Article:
Overall I have to admit that I was very impressed with Anger & Stress Management God’s Way , and Wayne Mack’s determined focus on the gospel as the means to transform the heart. This is why in the few areas where I may differ with Mack I do not see a need to make an issue of it. If we turn to the Christ to transform us through the gospel of his word we cannot go wrong. While brothers may disagree from time to time on minutia, we should not disagree on the transformative power of rebirth and sanctification by the means of hearing and believing the promises of God. This is what Anger & Stress Management God’s Way focuses on and in this sense it truly is God’s way. Not that the author claims to have infallible insight into the interpretation of scripture, but that God’s way is the way of his grace and not the way of merit through a disciplined moralism.

Anger & Stress Management God’s Way  is a wonderful resource for both for private and small group study. Mack pauses the discussion often throughout the book to provide application questions that point us back to the heart as the source of sin and the gospel’s sanctifying work in cleaning us up. These questions appear at the end of each chapter as well as at the end of smaller divisions within the chapters. This approach is a wonderful aid in helping us keep our focus where it needs to be and guiding the discussion along while eliminating the noise of unbiblical solutions that may creep into our minds as we move through the pages of the book. I recommend this book to all parents who want to understand where their children’s anger is coming from and how to deal with it appropriately.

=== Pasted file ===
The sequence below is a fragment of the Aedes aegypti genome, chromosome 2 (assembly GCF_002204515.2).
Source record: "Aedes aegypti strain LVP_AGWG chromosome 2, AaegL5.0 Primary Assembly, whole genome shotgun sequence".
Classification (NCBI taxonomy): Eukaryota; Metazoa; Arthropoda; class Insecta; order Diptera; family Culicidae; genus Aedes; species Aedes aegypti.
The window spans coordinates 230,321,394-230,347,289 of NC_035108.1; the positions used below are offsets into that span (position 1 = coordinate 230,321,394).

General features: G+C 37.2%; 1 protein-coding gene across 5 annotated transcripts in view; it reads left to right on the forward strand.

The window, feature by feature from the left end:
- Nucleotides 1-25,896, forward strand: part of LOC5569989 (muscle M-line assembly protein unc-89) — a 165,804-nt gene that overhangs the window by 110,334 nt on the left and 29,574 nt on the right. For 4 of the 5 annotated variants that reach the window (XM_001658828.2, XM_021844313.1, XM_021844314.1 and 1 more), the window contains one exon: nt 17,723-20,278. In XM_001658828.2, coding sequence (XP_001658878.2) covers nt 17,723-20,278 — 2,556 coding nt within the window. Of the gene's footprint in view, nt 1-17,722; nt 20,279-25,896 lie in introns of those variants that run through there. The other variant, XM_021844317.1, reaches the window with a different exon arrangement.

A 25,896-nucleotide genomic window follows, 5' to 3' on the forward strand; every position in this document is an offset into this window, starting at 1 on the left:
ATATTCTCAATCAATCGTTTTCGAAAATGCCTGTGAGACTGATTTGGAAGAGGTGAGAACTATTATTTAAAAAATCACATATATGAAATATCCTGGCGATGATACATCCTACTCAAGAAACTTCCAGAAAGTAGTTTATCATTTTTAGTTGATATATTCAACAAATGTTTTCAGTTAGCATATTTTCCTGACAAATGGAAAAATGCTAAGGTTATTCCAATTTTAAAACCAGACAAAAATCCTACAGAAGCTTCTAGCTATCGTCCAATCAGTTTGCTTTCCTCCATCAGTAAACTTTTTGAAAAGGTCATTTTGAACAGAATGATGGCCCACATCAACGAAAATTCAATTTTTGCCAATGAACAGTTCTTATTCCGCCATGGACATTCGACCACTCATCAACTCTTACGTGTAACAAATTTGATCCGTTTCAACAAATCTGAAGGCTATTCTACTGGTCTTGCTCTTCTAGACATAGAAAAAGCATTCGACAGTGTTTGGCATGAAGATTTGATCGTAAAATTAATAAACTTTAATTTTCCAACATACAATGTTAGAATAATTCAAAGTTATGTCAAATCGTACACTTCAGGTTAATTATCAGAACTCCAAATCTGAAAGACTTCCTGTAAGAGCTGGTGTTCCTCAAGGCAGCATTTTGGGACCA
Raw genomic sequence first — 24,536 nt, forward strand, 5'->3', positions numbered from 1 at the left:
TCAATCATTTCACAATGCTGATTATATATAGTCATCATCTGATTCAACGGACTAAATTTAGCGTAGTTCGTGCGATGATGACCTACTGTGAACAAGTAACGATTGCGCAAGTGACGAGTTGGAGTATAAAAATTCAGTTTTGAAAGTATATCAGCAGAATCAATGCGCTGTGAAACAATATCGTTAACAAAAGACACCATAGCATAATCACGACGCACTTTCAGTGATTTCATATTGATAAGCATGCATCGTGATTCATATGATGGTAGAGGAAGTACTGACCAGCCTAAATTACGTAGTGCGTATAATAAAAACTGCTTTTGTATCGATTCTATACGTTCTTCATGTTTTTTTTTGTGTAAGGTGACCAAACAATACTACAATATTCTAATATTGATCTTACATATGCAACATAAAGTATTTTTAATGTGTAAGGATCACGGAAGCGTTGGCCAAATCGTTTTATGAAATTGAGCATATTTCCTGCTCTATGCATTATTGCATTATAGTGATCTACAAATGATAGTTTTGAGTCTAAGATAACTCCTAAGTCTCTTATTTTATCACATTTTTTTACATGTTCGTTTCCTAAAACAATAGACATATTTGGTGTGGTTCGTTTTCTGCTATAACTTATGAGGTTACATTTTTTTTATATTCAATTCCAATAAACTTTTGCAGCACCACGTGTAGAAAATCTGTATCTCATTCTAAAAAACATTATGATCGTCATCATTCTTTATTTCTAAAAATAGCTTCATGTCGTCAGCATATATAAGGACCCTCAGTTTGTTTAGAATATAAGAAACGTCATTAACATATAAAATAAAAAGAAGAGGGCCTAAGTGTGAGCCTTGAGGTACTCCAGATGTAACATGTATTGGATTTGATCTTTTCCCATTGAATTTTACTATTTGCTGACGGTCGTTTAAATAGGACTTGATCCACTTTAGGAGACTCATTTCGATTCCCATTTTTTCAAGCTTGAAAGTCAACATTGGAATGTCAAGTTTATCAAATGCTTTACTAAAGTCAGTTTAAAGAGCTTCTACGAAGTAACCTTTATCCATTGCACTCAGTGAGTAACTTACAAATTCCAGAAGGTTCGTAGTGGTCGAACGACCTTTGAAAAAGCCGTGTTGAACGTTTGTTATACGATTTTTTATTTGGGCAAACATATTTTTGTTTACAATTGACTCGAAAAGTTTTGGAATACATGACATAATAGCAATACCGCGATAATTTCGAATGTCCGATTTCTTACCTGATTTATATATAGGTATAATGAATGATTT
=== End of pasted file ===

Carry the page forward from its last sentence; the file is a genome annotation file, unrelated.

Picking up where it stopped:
Where to Purchase

Amazon | P&R Publishing  |

About the Author

Wayne Mack lives in Pretoria, South Africa, where he serves as a pastor-elder with his son-in-law and teaches biblical counseling at Strengthening Ministries Training Institute to pastors and aspiring pastors in the region. He also spends about six weeks in the USA teaching at various churches. He and his wife, Carol, have four adult children and numerous grandchildren.